Meet Samoa's first Oral Pathology specialist
A woman with roots in Fugalei, Salelologa and Salailua Savai'i has broken new grounds for Samoa.
Elizabeth Tauati Williams is Samoa's first Oral Pathology Specialist and she is not stopping there.
The 36-year-old’s academic journey initially began with Biochemistry and after a few twists and turns, she ended up in Fiji to pursue a five-year Bachelor in Dentistry Surgery, through a World Health Organisation sponsorship.
In 2013, she got a scholarship through the Ministry of Foreign Affairs and Trade (M.F.A.T.) to study a postgraduate diploma, but she was not satisfied as her goal was to become a specialist.
Therefore, after serving her M.F.A.T. scholarship bond, she fished around for more opportunities and landed the Otago University’s Pacific Islands Doctorate Scholarship in 2016.
Three years and multiple setbacks later, Mrs. Williams graduated in Dunedin last week with a Doctorate of Clinical Dentistry with a specialisation in Oral Pathology, in front of her family and friends.
Before that, she presented her thesis research at the 4th Meeting of the International Association for Dental Research Asia-Pacific Region in Brisbane, Australia. Her presentation topic was: “Investigation of Human Papillomaviruses in Oral lesions and Oral Cancer”.
Looking back at the journey she has taken to eventually graduate with a doctorate last week, Mrs. Williams said it has not been easy.
"It's been quite hard," she said. "It's not an easy programme, it's demanding, you do your clinical work and then you do your thesis part.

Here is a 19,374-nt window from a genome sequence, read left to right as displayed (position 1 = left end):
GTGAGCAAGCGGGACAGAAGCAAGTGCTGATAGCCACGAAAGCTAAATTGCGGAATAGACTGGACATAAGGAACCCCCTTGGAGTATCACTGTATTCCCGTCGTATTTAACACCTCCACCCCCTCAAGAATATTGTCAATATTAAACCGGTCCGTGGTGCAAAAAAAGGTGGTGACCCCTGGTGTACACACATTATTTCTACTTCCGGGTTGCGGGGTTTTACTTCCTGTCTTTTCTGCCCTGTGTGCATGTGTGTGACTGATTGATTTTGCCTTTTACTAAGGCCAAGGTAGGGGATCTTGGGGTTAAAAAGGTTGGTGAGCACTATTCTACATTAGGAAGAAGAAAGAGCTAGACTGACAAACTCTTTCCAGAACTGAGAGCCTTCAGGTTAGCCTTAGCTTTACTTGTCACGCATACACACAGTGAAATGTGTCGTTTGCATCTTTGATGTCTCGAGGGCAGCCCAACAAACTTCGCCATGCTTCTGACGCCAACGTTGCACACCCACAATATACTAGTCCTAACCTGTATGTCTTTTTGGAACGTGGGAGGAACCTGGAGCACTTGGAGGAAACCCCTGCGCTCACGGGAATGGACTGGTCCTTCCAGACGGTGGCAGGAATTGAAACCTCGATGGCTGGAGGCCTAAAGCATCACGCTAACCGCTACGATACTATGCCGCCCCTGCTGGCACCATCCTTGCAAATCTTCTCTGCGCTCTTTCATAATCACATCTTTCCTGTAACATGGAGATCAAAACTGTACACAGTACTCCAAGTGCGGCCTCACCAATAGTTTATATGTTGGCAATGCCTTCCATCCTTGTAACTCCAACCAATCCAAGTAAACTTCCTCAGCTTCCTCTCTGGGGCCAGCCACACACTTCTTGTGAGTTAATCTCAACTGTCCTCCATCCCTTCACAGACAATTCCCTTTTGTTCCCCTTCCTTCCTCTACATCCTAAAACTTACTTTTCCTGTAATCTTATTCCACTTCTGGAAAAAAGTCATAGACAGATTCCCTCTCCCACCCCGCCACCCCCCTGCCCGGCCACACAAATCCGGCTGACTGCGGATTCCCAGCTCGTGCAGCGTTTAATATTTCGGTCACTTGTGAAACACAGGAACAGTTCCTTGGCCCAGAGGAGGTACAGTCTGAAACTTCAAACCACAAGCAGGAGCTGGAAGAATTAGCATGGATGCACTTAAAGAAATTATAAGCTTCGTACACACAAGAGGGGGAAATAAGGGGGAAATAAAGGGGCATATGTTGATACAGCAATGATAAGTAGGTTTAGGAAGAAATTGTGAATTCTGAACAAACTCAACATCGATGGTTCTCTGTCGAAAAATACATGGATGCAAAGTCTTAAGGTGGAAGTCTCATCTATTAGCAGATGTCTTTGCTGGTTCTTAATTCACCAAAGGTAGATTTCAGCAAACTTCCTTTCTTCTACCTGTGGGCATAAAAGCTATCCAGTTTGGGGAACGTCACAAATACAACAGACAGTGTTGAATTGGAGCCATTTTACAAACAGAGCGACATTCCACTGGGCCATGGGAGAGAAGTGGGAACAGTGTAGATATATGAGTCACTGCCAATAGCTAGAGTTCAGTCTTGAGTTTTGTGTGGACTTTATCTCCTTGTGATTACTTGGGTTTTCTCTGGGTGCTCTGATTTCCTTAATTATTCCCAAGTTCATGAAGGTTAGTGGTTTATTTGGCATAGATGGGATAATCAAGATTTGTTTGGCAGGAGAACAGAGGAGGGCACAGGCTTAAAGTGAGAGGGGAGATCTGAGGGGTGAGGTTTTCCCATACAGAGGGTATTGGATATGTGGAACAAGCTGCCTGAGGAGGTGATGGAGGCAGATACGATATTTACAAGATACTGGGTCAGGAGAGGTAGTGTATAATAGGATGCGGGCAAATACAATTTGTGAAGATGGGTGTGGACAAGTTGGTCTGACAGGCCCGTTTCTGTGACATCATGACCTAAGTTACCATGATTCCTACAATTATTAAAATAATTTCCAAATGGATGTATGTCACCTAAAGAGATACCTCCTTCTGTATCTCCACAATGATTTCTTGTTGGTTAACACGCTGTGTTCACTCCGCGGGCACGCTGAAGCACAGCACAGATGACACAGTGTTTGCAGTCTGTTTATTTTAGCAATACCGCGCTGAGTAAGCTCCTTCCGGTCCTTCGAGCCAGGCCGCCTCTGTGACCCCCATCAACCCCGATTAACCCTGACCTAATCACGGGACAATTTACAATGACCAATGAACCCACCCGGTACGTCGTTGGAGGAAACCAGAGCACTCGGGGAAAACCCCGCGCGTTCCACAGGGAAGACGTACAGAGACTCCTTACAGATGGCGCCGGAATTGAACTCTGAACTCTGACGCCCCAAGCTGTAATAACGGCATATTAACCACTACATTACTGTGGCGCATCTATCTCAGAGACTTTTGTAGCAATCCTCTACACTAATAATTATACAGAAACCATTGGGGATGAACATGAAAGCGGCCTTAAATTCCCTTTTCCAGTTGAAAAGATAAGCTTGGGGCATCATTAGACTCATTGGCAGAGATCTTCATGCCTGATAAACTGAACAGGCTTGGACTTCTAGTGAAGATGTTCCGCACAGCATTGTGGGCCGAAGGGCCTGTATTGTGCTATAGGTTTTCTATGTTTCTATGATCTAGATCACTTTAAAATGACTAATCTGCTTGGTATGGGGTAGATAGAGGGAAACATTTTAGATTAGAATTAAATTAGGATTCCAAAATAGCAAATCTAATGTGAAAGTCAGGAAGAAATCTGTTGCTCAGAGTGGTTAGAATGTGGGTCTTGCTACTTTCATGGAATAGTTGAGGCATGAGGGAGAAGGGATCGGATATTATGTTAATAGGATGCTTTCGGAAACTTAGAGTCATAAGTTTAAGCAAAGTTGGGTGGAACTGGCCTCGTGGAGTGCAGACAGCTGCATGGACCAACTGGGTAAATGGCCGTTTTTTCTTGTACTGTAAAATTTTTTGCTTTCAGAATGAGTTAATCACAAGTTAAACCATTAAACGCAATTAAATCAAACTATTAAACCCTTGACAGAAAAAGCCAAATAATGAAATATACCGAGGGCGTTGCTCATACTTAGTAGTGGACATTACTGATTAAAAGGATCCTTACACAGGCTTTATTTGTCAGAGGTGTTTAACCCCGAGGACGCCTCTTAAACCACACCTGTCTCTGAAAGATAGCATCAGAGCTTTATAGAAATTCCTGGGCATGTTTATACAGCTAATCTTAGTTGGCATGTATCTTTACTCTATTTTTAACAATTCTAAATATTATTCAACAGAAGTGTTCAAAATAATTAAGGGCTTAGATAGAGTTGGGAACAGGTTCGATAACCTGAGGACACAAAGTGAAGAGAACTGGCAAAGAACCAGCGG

"I'm grateful that I'm now back and that's exactly why we go get an education because we want to come back and be able to serve the community and Samoa."
She sees herself as a strong advocate for further education and broadening horizons within the field, while emphasising that time is ticking and people do not get younger.
"I want to push for more scholarship opportunities in order for in-house dentists to become qualified specialists in the nearest future," she added.
"This will hopefully help reduce the government budget for overseas referral and treatment by having our own specialists who can diagnose and treat our own people locally."
She believes that the power of prayer by her parents and grandparents played a significant role in enabling her to get to where she is today. And she will need more prayers in order to tick more boxes.
"It's my dream to pursue oral medicine... because it has a big role to play in diagnosing oral cancer," she said.
Mrs. Williams is the daughter of Peniamina Tauati and Salilo Tolova’a-Tauati.
Her father has been a big inspiration for her and the challenges he had faced in life played a big part in moulding her to become what she is today.
"Although he was born as a son of a Methodist Church minister, they never got to enjoy the luxury many ministers nowadays are blessed with. My dad and aunty (Sugaluopeamaivasa Chan Cheuk) had to sell fish to neighboring villages caught by my grandfather to make a living as church members were also struggling themselves back then to feed their own families,” she said.
"He is the most hard working person that I’ve known and with a big heart for others and has and still is serving the government of Samoa as manager of accounts and finance section at the Central Bank of Samoa. He is the reason why I have remained in Samoa and wanting to serve our people because it is my calling regardless of the hardship that I will face in the years ahead."
Mrs. Williams dedicated her achievement to her late paternal and maternal grandparents, the late Rev. Maselino Sului and late Aiono Mulipola Iuni Fakalago as well as Hemasi Tolovaa in Dunedin, EFKS Fugalei, in-laws, brother, Desmond Tauati and family as well as her husband, Andrew Williams, and son Simon.
"Tauati and Tolovaa families, dental colleagues at TTM dental hospital and Jaye Moors and Riri Faamoe. Professor Alison Rich and Associate Professor Dawn Coates and staff of Oral Pathology Centre, Faculty of Dentistry, University of Otago," she added.